5 Swiss peak : ALP

There are eight Alpine countries:

  • Austria
  • Slovenia
  • France
  • Switzerland
  • Liechtenstein
  • Germany
  • Monaco
  • Italy

6 Dickinson and Keats : POETS

On a road trip around the country a few years ago, my wife and I had a very disappointing stop in Amherst, Massachusetts intending to visit the old home of Emily Dickinson. We hadn’t done our homework and failed to note that the home was only open for tours on certain days of the week, and not the day we were there (so be warned!). Emily Dickinson wrote nearly 1800 poems in her lifetime, with less than a dozen published before she died in 1886. Emily’s younger sister discovered the enormous collection, and it was published in batches over the coming decades.

English poet John Keats died in Rome in 1821, and is buried there in the Protestant Cemetery. His last wish was that his grave be marked with a tombstone bearing just the words “”Here lies One whose Name was writ in Water”, and no name nor a date. Keats’ friends honored his request to some extent, as the words were included on the stone and no name is given. The full epitaph reads:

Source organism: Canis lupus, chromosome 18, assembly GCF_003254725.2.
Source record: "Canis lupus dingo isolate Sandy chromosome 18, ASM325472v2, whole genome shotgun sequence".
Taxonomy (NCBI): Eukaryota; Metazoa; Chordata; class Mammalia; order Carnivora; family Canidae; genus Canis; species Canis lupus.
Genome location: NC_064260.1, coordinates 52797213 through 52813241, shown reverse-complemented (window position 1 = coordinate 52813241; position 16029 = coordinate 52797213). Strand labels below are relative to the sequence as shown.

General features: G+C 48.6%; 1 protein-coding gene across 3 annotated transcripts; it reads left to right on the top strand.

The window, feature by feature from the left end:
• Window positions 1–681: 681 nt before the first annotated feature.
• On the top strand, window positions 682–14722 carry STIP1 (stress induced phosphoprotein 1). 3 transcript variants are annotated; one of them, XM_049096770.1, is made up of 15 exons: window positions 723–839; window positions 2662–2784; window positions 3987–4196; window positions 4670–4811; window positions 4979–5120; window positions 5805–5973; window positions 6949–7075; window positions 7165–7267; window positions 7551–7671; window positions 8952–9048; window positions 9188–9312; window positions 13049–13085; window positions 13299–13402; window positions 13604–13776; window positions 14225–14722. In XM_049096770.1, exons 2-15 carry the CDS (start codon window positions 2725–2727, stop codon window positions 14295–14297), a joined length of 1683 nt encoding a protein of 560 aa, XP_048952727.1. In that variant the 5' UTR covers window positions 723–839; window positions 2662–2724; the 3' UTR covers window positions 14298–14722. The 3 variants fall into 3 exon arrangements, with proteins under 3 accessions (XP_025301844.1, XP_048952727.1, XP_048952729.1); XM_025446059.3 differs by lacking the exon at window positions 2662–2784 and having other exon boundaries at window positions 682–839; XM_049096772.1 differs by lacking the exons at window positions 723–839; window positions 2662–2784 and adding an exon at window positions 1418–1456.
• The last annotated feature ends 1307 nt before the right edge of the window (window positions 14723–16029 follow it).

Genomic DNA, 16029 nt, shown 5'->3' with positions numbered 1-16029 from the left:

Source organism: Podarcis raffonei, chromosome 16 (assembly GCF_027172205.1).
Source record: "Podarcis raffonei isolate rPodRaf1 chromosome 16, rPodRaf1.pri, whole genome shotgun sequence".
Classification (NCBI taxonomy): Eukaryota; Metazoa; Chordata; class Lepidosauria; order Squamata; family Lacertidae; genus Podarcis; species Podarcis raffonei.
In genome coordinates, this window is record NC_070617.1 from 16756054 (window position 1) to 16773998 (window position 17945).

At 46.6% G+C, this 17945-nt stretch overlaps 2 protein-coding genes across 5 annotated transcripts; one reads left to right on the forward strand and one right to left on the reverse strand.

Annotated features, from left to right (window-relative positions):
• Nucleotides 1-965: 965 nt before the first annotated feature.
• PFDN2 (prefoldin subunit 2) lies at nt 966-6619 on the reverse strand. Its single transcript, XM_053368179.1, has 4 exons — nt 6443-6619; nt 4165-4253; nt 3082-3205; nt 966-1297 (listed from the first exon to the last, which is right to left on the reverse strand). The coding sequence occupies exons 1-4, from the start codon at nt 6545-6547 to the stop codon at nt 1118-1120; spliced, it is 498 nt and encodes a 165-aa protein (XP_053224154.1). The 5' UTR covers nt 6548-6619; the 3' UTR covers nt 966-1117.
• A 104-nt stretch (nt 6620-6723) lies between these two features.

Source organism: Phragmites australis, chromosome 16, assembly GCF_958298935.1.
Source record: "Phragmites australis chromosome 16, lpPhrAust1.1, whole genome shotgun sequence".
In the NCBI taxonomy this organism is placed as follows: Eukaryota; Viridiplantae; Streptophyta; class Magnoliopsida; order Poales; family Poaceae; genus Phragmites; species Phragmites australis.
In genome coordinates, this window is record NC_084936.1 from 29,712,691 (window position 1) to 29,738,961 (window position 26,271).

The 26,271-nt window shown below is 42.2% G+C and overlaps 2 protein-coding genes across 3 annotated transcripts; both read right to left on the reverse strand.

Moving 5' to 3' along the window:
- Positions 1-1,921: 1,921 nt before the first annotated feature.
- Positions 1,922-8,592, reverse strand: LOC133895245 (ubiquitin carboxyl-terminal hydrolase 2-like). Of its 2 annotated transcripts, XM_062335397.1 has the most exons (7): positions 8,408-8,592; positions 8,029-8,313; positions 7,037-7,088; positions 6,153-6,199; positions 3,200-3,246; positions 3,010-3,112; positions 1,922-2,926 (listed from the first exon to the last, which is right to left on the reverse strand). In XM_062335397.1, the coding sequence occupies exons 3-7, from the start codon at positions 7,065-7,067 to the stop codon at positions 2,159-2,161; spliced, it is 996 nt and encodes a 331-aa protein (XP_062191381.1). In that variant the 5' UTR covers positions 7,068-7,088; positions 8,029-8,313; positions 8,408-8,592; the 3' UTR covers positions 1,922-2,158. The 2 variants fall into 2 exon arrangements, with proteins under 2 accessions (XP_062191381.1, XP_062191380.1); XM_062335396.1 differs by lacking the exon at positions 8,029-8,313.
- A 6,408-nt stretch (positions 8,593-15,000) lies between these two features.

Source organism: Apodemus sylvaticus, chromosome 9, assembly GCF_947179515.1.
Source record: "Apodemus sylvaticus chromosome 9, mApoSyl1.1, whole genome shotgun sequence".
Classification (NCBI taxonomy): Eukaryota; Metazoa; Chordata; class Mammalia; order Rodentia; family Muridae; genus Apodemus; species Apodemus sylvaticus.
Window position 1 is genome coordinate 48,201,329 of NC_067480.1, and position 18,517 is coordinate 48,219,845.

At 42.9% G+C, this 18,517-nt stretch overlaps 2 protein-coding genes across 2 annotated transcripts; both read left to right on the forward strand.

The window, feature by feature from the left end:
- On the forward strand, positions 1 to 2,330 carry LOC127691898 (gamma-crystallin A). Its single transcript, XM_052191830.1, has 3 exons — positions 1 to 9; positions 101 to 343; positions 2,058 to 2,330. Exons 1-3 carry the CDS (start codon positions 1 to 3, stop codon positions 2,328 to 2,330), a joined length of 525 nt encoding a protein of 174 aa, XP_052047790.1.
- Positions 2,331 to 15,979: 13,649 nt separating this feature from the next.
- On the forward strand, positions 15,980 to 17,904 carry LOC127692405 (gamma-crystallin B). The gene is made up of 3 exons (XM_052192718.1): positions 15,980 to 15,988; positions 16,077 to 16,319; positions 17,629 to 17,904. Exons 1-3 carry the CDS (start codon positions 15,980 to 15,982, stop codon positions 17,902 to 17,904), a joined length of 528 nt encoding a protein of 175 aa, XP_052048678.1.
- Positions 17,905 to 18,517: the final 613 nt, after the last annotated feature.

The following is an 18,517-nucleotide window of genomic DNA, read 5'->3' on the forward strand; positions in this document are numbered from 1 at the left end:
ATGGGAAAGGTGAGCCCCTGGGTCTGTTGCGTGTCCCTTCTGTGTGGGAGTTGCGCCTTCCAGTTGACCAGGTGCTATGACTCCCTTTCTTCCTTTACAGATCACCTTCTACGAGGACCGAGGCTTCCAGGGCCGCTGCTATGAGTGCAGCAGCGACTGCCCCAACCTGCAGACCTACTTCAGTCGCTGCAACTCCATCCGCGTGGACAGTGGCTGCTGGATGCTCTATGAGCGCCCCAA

This Grave
contains all that was Mortal
of a
Young English Poet
Who
on his Death Bed, in the Bitterness of his Heart
at the Malicious Power of his Enemies
Desired
these Words to be
engraven on his Tomb Stone:
Here lies One
Whose Name was writ in Water.
24 February 1821

7 Tolstoy’s Karenina : ANNA

I have to admit to not having read Leo Tolstoy’s “Anna Karenina”, but I did see the excellent 1977 British television adaptation starring Nicola Pagett. I also saw the 2012 film adaptation with a screenplay by Tom Stoppard and found that to be far from excellent, awful in fact. I am no Stoppard fan …

8 Monopoly payment : RENT

The commercial game of Monopoly is supposedly a remake of “The Landlord’s Game” created in 1903 by a Quaker woman named Lizzie Phillips. Phillips used her game as a tool to explain the single tax theory of American economist Henry George. The Landlord’s Game was first produced commercially in 1924. The incredibly successful derivative game called Monopoly was introduced in 1933 by Charles Darrow, who became a very rich man when Parker Brothers bought the rights to the game just two years later in 1935.

10 “Three-toed” critters : SLOTHS

All four of the extant species of three-toed sloths are native to South and Central America. Cousins of the three-toed sloths are the two-toed sloths, of which there are two species still living.

11 Little finger : PINKIE